Thus, animals gained on the average 10.34 kilograms during their first year of range grazing, when forage was completely overripe and seed had fallen; while in the second year the average gains were 14.45 kilograms over the initial weight.

Range utilization and animal production

Studies were conducted on a fair type of range vegetation dominated by a Zizyphus-Eleusine-Aristida community. Here, three different types of livestock, namely steers, wethers and goats, were grazed for a period of three years. The results obtained are given in table 6 below:

Table 6 - Results of percentage utilization and increase in body weights

Particulars

Types of animals

Steers

Wethers

Goats

Percentage utilization of range

61.4

63.9

59.9

Percentage increase of body weights

111.2

59.6

96.4

It would be evident from the table that for an approximately comparable degree of utilization of range pastures, the response in terms of animal production has significantly varied with the type of animal. The percentage increase in weight of steers is nearly twice as much as that of wethers, while that of goats closely follows that of steers. The results also indicate that given a similar rate of utilization of primary production, the secondary production in terms of meat per hectare is highest when steers are grazed; goats give less, and sheep the least of all.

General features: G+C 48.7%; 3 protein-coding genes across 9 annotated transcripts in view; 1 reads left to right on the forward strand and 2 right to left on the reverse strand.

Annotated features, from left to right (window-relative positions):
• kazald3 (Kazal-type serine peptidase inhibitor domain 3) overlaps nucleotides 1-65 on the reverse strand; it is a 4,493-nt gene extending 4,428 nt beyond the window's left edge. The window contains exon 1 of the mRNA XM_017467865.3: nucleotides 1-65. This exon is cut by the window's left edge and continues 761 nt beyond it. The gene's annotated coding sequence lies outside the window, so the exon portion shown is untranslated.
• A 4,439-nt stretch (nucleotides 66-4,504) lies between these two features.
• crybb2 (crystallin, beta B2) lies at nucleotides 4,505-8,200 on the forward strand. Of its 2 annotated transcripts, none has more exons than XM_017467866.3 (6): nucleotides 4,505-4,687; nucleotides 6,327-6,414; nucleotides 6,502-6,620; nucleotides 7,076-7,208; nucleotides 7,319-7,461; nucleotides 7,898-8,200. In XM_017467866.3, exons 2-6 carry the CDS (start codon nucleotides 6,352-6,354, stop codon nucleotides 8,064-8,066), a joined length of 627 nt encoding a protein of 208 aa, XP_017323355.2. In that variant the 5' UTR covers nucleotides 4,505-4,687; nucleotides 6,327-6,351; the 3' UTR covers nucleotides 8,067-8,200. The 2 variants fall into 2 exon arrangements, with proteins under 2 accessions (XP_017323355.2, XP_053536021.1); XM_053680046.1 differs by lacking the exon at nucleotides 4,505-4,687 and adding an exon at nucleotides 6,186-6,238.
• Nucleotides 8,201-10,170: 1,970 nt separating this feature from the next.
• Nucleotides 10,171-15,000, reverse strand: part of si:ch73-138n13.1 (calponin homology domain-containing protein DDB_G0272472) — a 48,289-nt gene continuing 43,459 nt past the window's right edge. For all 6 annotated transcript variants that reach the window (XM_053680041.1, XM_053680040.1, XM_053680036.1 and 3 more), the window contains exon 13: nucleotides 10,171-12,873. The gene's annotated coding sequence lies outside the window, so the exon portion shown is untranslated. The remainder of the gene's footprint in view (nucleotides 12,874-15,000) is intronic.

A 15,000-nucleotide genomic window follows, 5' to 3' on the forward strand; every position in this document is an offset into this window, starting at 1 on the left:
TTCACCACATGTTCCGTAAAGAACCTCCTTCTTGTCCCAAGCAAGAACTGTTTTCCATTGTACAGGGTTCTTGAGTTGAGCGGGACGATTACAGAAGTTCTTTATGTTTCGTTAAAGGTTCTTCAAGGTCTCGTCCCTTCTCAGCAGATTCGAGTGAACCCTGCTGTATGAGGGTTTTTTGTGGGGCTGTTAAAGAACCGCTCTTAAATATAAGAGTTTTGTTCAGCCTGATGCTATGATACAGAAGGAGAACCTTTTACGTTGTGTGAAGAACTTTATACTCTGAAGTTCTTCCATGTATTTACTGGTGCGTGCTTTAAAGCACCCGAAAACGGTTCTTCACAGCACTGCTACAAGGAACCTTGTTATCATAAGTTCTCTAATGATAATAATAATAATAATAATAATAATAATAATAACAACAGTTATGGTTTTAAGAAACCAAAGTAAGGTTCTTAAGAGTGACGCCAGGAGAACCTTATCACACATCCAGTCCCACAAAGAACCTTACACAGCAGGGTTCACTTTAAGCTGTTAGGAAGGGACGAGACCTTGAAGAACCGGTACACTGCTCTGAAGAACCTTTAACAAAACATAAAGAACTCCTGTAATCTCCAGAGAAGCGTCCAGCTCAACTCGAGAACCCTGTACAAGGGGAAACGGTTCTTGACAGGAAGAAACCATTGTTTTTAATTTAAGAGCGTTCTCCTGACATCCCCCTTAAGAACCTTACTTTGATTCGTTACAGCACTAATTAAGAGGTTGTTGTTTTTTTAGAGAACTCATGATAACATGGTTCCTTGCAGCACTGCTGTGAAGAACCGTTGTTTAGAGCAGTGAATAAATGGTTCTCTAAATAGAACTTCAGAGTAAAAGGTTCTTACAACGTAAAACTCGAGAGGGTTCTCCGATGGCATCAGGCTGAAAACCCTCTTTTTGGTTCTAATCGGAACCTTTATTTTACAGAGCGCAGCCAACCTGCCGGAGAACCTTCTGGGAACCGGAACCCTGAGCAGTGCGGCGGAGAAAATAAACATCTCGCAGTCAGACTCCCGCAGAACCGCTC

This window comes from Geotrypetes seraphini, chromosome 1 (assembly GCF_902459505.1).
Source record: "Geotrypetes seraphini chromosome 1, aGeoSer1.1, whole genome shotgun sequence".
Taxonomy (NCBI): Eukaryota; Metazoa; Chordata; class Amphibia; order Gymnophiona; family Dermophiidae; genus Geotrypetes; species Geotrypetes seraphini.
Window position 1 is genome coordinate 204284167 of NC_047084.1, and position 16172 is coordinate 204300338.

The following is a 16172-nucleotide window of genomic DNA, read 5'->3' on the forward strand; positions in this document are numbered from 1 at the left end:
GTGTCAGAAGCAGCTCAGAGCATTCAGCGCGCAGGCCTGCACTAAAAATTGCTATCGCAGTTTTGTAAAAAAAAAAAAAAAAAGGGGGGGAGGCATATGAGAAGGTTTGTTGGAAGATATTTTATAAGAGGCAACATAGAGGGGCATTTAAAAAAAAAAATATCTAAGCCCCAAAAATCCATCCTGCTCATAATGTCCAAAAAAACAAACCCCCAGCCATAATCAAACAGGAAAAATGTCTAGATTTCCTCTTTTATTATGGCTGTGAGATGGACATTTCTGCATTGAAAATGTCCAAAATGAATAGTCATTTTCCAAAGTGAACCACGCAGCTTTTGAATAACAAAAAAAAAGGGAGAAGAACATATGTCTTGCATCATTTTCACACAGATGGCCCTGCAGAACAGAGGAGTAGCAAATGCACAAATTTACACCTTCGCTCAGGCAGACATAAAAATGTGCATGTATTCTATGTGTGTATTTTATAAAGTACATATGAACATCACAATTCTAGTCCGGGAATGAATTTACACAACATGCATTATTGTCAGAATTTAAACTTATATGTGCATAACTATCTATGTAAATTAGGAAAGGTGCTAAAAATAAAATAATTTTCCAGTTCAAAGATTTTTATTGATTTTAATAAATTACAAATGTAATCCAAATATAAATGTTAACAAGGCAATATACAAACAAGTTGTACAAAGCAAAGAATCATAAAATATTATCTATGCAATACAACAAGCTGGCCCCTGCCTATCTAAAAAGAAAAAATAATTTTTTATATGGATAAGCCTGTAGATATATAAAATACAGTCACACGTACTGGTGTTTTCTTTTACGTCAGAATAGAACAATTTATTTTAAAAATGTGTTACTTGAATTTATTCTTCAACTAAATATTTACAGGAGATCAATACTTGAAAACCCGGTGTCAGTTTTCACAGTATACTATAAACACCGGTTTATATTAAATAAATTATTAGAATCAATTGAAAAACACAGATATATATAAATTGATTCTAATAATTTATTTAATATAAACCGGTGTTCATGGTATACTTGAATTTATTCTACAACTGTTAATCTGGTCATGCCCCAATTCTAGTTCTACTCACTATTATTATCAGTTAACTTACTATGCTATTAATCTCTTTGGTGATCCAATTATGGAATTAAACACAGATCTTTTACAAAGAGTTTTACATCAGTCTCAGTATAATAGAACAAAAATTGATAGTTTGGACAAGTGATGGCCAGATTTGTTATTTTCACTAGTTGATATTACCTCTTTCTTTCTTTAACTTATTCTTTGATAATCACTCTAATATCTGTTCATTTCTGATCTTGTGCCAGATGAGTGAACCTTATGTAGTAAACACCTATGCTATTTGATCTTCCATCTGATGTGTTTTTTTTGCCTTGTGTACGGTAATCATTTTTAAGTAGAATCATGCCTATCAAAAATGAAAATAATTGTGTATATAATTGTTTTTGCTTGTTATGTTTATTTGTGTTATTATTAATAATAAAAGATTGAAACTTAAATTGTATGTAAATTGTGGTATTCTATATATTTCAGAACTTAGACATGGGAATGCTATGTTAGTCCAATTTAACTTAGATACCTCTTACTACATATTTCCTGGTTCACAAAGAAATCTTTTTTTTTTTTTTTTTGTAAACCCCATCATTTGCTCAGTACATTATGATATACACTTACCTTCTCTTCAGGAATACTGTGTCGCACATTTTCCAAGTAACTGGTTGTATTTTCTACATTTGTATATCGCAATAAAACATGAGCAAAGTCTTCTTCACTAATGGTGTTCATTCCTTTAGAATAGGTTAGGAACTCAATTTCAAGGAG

References

ALBERTSON (F.W.) REIGEL (A.) and LAUNCHBAUGHT Jr (J.L.), 1953. Ecology 34: 1-20.

Anonymous, 1974. Nat. Comm. on Agric. Govt. of India. New Delhi. Page 1.

CAMPBELL (R.S.), 1931. J. Agri. Res. 43: 1027-1051.

CAMPBELL (R.H.), 1937. Ecology Vol. 18: 528-532.

CAMPBELL (R.H.), 1942. U.S. Forest. Serv. pp. 3 (mimeo).

CLARK (S.E.), TISDALE (E.W.) and SKOGLUND (N.A.), 1947. Domm. Dept. Agri. Tech. Bull. 46: 54.

DABADGAO (P.M.), 1960. Proc. 18th International Grassland Cong. paper 94/5.

DABADGAO (P.M.) and MURWAHA (S.P.), 1962. Ind. Jour. Agron. 7: 1: 86-90.

DAS (R.B.) and GUPTA (B.S.), 1964. Ann. Arid Zone Vol. 2 2: 185-187.

DAS (R.B.) and BHIMAYA (C.P.), 1964. Proc. Symp. Problems of Indian Arid Zone (1964). 1971. Pages 222-226.

DAS (R.B.), DABADGAO (P.M.), DEBRONY (R.), 1964. J. Brit. Grassland Soc. Vol. 19: 4: 429433.

DAS (R.B.), BHIMAYA (C.P.) and BHATI (G.N.), 1965. J Soil and Water Cons. of India. Vol. 13: 1: 33-42.

DASMANN (W.P.), 1948. Calif. Fish. Game 34: 119-207.

FISHER (R.A.), 1950. Oliver and Boyd. Edinburgh.

HEADY (H.F.), 1950. Ecol. Monog. 20: 55-81.

LOMMASSON (T.) and JENSEN (C.), 1938. Science 78: 226-444.

LOMMASSON (T.) and JENSEN (C.), 1942. U.S. Forest Serv. Region 1. pp. 16 (Mimeo).

LOMMASSON (T.) and JENSEN (C.), 1943. J. For. Vol. 41: 93.

MANDAL (R.C.) and CHAKRAVARTY (A.K.), 1968. Ann. of Arid Zone. Vol. 7: 1: 56-61.

PECHANCE (J.F.) and PICKFORD (G.D.), 1937. J. Agri. Res. Vol. 54: 763-765.

TOMANEK (G.W.), 1948. Trans. Kans. Acad. Sci. 5: 171-196.

WEAVER (J.E.) and DARLAND (R.W.), 1948. Ecology Vol. 29: 1: 1-29.

WEAVER (J.E.) and TOMANEK (G.W.), 1951. Univ. Nebr. Cons. and Surv. Div. Bull. 31: 82.